Kierkegaard strikes me as being increasingly neurotic and troubled (and less readable) over time as has been well-documented in a study of him called “The Lonely Labyrinth”.

    Lewis abandoned apologetics after a debate he had with Catholic philosopher Elizabeth Anscombe. His arguments have been well-rebutted in a book called “CS Lewis and the Search for Rational Religion” by John Beverslius.
    Lewis was a genuinely great scholar of medieval and Renaissance literature, and didn’t think you had to be a Christian to get to heaven.

    Even at its best, sophisticated theology has a problem that Richard Dawkins has noted. If it reflected what most Christians really believe, we’d be a bit better off, but it usually doesn’t reflect popular Christian belief at all.

    OK, I can talk now.

    1. I found Aquinas to be far from coherent, but that may have just been a translation issue. CS Lewis has absolutely no conception of a what a valid argument is. On top of that, he claimed that witch hunts were not morally wrong.

      1. Yeah, me too.

        I don’t “get” the admiration for Aquinas.

        The Summa Theologica is pretty much a recitation of bible verses and stories, with a “logical” explanation for why they must be true.

        Such as when Aquinas reasons that it must be true that God made Adam from mud and Eve from Adam’s rib, and therefore necessary that women be subservient to men.

        The Summa is full of nonsense like this.

        I don’t think most people get past the “Five Ways” — which is its own brand of presuppositional nonsense.

        1. Since classy Latin names for books have entered the arena, I’ll point everyone to Spinoza’s “Tractatus Theologico-politicus” as a restorative. Get the Dover edition.

          Spinoza, Hume, and Paine form a trinity of early modern atheists. Worth looking into.

      2. Lewis is indeed awful on witchhunts!!! He claims they would be fine if they really were witches (conceding they were note), and never asks what sort of fear and hysteria over women’s sexuality leads to such beliefs (and other forms of religious oppression of women), because Lewis had much fear of female sexuality himself (at least until his marriage)!!!

        I think I focused on Aquinas’ comments on Aristotle more than his comments on the Bible, and on various interpreters of Aquinas who do the same. This might have colored my positive impression of him. Ayn Rand liked Aquinas largely because compared to Augustine, Aquinas was (relatively) more affirming of nature, human reason, and secular government.

  8. So, is the author expecting the reader to notice the irony between the first panel and the last? I have a feeling that it would fly over the head of most Christians.

      1. I missed it on my first reading, but now that you mention it. . .

        However, the Jesus doesn’t want the barmaid to read “clever, clever” books; he wants her to read only the books he recommends.

  9. This is your Messiah Kurt Vonnegut speaking.

    Jesus was up on the cross doing his cross thing, absorbing vast tonnages of our sin, YOUR sin too you foul mouthed blaspheming bastard. He was feeling pretty rough, as anybody would with nails stuck in them, and his old man having shot through leaving him in the lurch.

    To add to his misery, his old lady Mary was screaming at him, berating him. “You useless bastard”, she screams,”I go way into hock, borrow a million sheckles AND float my cross making company on the Jerusalem stock exchange, expecting a massive uprising and you screw it all this lovey dovey shit. No uprising and now I’ve got a yard full of crosses that are worthless and I’m gonna go bust. Bastard, mongrel. Roman General Antonio who formed a joint stock company with me is ALSO gonna go to the wall and he’s as mad as hell.”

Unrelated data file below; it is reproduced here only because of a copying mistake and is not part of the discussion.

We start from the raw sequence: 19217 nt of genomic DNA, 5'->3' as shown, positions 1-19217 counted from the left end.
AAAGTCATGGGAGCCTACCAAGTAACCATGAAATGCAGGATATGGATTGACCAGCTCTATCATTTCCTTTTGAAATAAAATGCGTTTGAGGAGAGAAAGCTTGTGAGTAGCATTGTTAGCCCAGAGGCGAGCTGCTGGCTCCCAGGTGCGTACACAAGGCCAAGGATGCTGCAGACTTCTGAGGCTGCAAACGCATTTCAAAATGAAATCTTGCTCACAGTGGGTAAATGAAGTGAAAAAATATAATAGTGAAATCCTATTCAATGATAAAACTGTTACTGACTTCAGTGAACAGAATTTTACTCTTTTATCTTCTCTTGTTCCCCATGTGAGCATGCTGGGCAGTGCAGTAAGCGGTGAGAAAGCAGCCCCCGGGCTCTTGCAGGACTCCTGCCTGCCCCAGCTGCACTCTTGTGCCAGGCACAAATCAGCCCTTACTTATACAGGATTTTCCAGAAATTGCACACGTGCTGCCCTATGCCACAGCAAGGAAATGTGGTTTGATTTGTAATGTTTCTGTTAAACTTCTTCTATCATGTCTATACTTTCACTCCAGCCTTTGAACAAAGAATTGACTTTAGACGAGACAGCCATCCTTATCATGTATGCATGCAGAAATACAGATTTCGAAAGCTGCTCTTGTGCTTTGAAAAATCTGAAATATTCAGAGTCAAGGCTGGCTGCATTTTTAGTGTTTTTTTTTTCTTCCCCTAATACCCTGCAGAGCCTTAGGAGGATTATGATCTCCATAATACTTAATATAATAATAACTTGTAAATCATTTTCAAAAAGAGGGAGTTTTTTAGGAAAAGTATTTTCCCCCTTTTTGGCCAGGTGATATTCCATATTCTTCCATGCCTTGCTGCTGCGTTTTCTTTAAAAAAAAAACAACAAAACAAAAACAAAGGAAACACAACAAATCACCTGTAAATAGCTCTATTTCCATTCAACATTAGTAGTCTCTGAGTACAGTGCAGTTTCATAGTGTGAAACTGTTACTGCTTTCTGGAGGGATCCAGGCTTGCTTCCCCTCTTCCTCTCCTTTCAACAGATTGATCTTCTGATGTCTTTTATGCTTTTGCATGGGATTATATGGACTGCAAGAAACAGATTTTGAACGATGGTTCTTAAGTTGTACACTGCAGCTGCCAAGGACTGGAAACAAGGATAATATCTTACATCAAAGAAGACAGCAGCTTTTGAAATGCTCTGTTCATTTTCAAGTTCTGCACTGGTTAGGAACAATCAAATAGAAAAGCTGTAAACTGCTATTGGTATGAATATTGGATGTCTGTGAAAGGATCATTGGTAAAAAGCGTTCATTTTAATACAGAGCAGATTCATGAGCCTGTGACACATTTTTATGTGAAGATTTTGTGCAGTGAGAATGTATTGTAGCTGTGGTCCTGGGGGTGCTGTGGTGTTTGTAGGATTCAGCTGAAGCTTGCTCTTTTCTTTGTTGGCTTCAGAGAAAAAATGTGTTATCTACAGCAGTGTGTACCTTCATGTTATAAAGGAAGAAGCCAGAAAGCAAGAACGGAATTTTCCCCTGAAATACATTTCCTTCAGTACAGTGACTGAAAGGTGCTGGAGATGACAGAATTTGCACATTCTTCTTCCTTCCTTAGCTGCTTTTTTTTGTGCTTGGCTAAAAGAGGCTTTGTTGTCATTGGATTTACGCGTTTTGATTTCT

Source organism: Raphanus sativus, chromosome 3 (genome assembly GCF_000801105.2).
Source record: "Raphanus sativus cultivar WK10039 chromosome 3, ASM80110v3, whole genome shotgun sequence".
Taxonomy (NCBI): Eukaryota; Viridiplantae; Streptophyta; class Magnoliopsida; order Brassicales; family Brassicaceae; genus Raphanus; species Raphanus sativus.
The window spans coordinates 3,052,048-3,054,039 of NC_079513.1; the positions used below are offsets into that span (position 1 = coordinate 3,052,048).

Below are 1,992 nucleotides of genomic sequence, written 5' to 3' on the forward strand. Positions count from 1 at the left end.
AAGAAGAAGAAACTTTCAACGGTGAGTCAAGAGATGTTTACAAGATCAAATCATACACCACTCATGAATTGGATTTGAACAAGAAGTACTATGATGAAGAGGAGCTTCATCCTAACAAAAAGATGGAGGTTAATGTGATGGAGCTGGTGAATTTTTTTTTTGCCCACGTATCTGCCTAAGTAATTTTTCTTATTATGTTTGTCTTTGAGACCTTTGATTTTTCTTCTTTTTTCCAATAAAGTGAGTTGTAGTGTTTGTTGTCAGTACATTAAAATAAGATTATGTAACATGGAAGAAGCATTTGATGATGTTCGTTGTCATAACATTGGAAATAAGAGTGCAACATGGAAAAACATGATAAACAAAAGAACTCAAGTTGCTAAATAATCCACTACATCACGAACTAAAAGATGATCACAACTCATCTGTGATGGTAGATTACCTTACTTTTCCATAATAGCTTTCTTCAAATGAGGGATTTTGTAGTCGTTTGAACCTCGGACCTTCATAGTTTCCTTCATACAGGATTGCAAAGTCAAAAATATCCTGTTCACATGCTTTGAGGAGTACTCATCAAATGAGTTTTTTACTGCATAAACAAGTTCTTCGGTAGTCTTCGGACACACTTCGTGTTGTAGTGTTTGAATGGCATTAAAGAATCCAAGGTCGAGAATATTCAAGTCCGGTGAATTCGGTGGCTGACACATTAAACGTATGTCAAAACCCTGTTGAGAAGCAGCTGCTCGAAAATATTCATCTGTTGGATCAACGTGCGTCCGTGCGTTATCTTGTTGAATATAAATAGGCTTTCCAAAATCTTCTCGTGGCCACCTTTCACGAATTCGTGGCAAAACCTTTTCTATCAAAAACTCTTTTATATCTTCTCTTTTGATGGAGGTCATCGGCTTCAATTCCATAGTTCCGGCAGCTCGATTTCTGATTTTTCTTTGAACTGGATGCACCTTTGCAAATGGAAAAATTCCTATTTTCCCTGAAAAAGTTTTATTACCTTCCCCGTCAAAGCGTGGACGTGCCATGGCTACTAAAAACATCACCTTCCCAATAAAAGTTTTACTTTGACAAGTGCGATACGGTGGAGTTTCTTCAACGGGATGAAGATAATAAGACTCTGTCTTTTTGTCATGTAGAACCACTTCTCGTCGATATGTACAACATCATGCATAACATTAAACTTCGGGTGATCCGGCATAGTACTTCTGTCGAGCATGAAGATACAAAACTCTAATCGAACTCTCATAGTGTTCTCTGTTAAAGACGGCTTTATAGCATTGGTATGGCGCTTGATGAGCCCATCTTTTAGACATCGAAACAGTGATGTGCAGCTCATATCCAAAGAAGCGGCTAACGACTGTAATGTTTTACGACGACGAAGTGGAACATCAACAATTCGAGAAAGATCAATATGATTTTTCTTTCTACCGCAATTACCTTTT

Jesus looked pretty sheepish, as you’d expect, and replied “Sorry Mum, I couldn’t help it”

    Then his brother Jim comes in, “Yeah and I set up a nail factory, bought 50 slaves at a premium price to run it, thousands of nails in stock and no customers. Bastard.”

    To cap it all his brother Judas starts screaming at him. “I’ve gone WAY into hock, setting up a catering service, stalls, merry go rounds and so on for all of the visitors that were gonna come and have fun watching the crucifixions and now I’M rooted”

    Suddenly the sky went pitch black as huge clouds swept over. Then a dirty big bolt of lightning zapped down and incinerated them, but not hitting Jesus. Jesus grinned and remarked gleefully “That’ll teach any bastard that wants put shit on me.” Then he carked it. I bet you didn’t know all this shit as there has been a massive cover up.

  10. Repetition. That’s what does it for me. The Bible, the Koran, the Book of Mormon. There’s so much repetition that God is God and you better love God because God is God, according to God. And it came to pass…

    A supreme being should at least be a better writer–or inspirer–than a 4th grader.

  11. Step 1: read the books
    Step 2: take the message to heart
    Step 3: invite Jesus into your life
    Step 4: wait for revelation from God
    Step 5: allow the holy spirit to guide you to Christianity
    Step 6: Use your new-found Christianity to spread the word

    Then, and only then are you qualified to talk.

    1. It really is an elaborate, and entirely imaginary, castle. And if you can’t make your way over the imaginary moat, through the imaginary fortification, against the legions of imaginary soldiers, survive the imaginary traps, navigate the imaginary labyrinth, and make your way to the imaginary courtroom – then you aren’t in the position to say there’s no imaginary king on the throne. Because if you went to all that effort, you would have passed the imaginary Jester who pointed out that the king is indeed there, but only reveals himself to those who already know he’s behind the door.